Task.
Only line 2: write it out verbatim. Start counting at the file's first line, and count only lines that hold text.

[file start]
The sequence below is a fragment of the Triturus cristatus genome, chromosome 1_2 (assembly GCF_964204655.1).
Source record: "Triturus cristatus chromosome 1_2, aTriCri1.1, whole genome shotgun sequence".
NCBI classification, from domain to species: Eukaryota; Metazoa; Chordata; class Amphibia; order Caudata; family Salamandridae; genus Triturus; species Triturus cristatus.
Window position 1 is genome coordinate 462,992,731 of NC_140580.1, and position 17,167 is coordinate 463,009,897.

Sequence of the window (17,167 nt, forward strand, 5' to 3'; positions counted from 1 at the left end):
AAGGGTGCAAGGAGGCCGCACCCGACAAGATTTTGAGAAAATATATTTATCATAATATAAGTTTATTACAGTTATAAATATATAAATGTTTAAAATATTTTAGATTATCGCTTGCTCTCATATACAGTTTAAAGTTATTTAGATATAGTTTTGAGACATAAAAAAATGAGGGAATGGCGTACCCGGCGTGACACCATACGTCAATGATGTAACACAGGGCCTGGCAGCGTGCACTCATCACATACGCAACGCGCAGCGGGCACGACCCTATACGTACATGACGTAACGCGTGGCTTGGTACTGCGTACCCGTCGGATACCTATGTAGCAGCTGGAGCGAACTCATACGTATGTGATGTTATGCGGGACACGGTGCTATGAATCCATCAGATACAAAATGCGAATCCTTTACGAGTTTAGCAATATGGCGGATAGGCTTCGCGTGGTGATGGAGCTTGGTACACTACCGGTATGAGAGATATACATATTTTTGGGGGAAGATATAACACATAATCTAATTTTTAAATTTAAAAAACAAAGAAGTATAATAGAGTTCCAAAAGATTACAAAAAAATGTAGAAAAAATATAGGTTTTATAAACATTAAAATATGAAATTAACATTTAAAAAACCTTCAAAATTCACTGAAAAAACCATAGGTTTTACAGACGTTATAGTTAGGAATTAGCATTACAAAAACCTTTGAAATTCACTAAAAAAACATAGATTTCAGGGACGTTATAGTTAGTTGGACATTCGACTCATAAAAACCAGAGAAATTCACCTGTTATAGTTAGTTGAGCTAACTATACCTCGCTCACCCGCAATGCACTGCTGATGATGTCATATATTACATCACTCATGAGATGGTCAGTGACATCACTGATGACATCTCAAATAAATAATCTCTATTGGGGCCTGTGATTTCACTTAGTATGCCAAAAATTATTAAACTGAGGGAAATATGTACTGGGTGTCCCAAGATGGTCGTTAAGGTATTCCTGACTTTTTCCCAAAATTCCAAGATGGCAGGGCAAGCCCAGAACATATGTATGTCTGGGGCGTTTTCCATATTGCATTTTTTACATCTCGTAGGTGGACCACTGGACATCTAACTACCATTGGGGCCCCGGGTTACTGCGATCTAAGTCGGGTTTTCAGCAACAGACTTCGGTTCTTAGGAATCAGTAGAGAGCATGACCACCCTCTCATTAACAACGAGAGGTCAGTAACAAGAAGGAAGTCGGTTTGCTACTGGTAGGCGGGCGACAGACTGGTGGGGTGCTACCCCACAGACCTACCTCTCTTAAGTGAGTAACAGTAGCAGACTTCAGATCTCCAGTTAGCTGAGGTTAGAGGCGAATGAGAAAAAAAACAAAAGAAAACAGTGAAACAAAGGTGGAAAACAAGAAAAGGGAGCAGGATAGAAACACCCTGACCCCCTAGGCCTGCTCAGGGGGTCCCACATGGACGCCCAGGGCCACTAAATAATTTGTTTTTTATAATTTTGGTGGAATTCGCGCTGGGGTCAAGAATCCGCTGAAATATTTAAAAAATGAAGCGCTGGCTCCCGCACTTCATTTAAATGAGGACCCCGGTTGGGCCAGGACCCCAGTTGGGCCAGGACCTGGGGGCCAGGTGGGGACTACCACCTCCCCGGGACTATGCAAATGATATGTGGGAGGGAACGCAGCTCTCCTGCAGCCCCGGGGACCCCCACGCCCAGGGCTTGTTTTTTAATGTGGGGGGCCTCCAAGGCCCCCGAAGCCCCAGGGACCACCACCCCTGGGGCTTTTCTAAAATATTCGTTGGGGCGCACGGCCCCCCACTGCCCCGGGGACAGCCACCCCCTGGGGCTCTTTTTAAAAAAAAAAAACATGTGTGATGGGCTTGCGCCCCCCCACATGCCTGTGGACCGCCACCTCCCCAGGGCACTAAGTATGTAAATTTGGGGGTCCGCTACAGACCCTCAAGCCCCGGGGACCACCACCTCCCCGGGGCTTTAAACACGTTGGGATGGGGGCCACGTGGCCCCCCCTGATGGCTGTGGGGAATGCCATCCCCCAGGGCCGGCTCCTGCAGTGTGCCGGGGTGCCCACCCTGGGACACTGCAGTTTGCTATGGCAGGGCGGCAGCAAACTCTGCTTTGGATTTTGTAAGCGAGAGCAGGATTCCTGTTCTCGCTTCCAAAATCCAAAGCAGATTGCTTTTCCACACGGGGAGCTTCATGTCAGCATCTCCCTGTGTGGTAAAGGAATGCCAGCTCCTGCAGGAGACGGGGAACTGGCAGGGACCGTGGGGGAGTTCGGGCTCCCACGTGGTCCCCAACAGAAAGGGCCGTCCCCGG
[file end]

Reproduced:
Source record: "Triturus cristatus chromosome 1_2, aTriCri1.1, whole genome shotgun sequence".